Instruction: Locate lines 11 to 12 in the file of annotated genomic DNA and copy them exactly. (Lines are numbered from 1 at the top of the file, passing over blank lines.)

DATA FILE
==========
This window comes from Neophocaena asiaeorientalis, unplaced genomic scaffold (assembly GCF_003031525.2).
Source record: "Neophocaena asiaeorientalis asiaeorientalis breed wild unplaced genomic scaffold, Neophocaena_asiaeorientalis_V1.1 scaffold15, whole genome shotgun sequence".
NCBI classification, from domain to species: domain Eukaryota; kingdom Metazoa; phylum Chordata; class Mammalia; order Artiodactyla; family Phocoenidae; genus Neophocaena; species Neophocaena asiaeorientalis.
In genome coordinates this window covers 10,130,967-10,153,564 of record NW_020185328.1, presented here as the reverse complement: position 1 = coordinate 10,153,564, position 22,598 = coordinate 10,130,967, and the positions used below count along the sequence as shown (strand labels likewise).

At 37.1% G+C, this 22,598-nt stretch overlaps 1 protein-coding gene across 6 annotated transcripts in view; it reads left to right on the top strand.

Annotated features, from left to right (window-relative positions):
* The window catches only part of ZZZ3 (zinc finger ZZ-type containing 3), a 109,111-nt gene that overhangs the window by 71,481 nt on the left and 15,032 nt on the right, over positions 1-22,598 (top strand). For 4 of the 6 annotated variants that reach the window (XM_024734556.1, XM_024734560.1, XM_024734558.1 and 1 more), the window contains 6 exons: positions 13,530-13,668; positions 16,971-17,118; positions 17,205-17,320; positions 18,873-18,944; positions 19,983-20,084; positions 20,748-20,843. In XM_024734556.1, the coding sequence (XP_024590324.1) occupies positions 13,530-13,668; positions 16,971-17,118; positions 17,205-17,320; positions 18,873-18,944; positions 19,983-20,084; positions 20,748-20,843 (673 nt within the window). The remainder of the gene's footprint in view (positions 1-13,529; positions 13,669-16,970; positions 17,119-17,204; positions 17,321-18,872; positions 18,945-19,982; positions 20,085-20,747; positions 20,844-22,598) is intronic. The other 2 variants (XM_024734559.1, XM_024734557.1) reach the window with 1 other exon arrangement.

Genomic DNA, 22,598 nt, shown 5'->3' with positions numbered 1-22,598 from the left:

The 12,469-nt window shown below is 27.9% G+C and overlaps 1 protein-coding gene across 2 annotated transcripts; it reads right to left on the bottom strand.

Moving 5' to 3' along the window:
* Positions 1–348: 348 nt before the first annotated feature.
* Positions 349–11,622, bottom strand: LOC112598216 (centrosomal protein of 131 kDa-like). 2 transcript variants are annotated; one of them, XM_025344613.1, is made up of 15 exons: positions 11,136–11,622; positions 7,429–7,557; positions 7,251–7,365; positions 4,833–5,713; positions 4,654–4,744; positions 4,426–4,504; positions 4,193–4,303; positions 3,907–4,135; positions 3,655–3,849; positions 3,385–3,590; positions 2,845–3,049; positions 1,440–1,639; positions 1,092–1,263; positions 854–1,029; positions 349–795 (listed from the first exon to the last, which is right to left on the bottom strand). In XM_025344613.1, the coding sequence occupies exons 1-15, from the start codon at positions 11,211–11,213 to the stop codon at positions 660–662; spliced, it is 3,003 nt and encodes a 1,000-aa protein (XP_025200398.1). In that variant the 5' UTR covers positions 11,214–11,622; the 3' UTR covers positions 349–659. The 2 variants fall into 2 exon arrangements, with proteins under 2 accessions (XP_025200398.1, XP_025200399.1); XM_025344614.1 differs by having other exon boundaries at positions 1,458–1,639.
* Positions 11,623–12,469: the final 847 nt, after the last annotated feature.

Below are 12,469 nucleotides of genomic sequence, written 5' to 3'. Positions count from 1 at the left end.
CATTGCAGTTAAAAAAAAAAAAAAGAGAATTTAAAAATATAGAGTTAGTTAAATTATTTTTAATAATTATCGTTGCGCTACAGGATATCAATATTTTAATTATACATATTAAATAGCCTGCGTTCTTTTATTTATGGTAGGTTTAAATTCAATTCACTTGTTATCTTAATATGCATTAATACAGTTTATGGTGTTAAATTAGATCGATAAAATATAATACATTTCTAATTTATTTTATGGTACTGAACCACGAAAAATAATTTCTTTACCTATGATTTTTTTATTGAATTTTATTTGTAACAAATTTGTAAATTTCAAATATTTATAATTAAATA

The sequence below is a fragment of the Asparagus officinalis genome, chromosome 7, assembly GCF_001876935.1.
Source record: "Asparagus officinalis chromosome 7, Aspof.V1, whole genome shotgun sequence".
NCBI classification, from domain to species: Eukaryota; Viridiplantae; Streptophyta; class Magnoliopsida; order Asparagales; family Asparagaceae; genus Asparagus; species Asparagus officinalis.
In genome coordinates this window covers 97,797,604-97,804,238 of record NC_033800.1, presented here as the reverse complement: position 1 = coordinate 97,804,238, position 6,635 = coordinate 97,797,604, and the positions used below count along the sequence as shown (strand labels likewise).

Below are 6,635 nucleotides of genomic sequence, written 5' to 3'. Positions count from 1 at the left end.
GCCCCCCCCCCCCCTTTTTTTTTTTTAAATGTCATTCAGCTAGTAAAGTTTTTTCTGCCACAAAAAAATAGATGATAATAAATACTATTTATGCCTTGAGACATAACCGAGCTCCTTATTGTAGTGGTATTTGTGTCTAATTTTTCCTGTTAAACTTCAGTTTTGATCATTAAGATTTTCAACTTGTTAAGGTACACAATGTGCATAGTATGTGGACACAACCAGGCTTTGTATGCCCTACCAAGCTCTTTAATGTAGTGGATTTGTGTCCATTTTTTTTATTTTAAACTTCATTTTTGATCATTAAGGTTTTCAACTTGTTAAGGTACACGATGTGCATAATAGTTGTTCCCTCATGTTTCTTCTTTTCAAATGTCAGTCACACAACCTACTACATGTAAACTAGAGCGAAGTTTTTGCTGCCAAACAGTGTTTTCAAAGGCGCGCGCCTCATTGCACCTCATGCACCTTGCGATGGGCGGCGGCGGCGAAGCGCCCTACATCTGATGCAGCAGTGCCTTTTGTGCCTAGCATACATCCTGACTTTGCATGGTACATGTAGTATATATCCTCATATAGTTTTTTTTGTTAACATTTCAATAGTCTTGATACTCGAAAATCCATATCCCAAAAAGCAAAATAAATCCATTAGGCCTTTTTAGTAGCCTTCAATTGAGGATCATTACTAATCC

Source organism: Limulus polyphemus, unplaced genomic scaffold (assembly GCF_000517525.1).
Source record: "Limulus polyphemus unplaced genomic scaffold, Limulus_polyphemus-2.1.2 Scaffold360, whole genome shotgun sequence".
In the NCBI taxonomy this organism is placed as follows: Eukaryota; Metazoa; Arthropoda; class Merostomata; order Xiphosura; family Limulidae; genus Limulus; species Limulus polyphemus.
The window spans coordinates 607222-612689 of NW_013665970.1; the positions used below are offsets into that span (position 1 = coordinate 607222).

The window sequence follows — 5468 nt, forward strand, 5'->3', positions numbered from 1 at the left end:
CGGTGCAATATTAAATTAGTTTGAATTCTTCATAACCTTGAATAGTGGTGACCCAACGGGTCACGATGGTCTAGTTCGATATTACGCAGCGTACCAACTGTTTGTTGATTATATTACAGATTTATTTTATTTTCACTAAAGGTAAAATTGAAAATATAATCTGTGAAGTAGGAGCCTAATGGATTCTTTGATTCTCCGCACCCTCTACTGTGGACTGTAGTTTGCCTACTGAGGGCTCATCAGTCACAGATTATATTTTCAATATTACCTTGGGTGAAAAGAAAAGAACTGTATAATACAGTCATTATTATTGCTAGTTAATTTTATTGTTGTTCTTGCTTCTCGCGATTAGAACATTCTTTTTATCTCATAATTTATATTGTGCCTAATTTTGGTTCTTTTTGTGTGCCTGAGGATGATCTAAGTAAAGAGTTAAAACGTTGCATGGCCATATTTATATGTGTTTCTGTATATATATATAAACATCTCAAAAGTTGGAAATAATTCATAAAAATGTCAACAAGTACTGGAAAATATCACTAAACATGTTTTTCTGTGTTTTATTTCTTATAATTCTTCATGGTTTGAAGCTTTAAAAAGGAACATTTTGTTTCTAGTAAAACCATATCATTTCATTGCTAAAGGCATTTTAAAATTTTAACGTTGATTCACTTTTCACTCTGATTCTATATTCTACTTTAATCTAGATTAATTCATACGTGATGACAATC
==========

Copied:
* Positions 1–348: 348 nt before the first annotated feature.
* Positions 349–11,622, bottom strand: LOC112598216 (centrosomal protein of 131 kDa-like). 2 transcript variants are annotated; one of them, XM_025344613.1, is made up of 15 exons: positions 11,136–11,622; positions 7,429–7,557; positions 7,251–7,365; positions 4,833–5,713; positions 4,654–4,744; positions 4,426–4,504; positions 4,193–4,303; positions 3,907–4,135; positions 3,655–3,849; positions 3,385–3,590; positions 2,845–3,049; positions 1,440–1,639; positions 1,092–1,263; positions 854–1,029; positions 349–795 (listed from the first exon to the last, which is right to left on the bottom strand). In XM_025344613.1, the coding sequence occupies exons 1-15, from the start codon at positions 11,211–11,213 to the stop codon at positions 660–662; spliced, it is 3,003 nt and encodes a 1,000-aa protein (XP_025200398.1). In that variant the 5' UTR covers positions 11,214–11,622; the 3' UTR covers positions 349–659. The 2 variants fall into 2 exon arrangements, with proteins under 2 accessions (XP_025200398.1, XP_025200399.1); XM_025344614.1 differs by having other exon boundaries at positions 1,458–1,639.